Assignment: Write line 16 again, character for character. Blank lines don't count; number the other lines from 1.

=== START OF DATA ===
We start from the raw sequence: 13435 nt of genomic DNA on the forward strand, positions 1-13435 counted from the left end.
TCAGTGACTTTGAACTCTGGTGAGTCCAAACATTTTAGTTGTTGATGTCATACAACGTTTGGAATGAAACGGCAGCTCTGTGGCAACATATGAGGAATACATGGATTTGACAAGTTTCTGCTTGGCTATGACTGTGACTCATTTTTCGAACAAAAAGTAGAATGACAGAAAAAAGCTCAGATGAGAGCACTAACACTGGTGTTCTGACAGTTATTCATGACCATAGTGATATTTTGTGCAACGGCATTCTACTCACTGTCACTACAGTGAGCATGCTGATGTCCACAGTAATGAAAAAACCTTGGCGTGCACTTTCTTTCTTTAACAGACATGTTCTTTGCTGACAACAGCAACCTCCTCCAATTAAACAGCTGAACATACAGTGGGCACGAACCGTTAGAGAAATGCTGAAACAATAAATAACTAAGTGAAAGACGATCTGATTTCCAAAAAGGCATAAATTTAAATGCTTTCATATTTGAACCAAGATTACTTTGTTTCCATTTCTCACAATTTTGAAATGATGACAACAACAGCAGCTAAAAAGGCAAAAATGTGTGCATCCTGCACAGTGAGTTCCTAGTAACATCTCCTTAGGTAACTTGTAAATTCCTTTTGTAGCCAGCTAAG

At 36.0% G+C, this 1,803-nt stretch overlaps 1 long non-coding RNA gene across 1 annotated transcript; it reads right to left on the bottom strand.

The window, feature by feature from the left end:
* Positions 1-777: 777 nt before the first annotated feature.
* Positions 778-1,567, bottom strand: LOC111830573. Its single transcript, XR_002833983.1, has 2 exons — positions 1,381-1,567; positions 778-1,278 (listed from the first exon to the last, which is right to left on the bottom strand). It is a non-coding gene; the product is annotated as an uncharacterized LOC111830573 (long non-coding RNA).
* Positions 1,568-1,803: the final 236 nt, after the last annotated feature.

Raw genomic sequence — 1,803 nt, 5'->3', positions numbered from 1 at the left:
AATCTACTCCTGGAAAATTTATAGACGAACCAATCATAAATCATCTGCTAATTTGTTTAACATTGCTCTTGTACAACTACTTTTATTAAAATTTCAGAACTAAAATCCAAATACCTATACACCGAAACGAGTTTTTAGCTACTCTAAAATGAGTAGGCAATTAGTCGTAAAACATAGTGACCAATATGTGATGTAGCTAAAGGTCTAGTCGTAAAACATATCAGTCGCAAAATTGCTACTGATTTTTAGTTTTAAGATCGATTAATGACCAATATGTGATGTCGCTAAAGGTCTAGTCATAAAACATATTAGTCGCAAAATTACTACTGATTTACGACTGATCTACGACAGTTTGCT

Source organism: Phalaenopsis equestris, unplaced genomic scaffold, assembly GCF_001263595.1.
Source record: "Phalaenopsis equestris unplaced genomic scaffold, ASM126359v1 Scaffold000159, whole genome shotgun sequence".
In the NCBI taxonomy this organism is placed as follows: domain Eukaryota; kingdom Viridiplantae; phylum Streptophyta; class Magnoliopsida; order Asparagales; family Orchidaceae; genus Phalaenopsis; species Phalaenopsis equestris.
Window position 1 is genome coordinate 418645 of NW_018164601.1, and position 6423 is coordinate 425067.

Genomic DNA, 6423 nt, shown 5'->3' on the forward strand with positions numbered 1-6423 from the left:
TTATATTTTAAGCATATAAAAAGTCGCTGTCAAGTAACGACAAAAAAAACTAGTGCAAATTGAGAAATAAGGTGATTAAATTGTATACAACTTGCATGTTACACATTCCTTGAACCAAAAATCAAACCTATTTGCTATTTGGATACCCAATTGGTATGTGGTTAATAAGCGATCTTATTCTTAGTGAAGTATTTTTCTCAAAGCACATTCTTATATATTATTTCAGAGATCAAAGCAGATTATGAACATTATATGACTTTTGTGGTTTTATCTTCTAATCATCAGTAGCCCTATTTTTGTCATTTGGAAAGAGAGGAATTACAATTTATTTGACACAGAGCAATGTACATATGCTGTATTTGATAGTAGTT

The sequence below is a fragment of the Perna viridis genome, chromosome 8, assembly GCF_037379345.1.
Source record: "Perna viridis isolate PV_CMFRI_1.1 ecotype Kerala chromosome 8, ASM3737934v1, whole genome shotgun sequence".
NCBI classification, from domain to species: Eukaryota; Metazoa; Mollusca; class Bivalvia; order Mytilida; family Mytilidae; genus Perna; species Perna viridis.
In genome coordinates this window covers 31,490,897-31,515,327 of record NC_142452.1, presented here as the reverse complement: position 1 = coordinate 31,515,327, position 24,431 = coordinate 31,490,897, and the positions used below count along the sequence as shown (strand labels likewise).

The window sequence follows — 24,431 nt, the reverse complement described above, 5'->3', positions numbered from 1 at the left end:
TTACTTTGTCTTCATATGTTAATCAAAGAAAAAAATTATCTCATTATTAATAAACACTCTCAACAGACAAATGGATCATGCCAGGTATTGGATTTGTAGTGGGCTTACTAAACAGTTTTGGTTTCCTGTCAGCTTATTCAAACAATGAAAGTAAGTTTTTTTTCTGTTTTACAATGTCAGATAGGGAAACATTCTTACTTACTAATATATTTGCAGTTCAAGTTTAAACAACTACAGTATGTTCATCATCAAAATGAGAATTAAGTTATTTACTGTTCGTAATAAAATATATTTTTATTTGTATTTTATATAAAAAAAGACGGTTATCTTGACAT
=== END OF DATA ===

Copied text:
The sequence below is a fragment of the Perna viridis genome, chromosome 8, assembly GCF_037379345.1.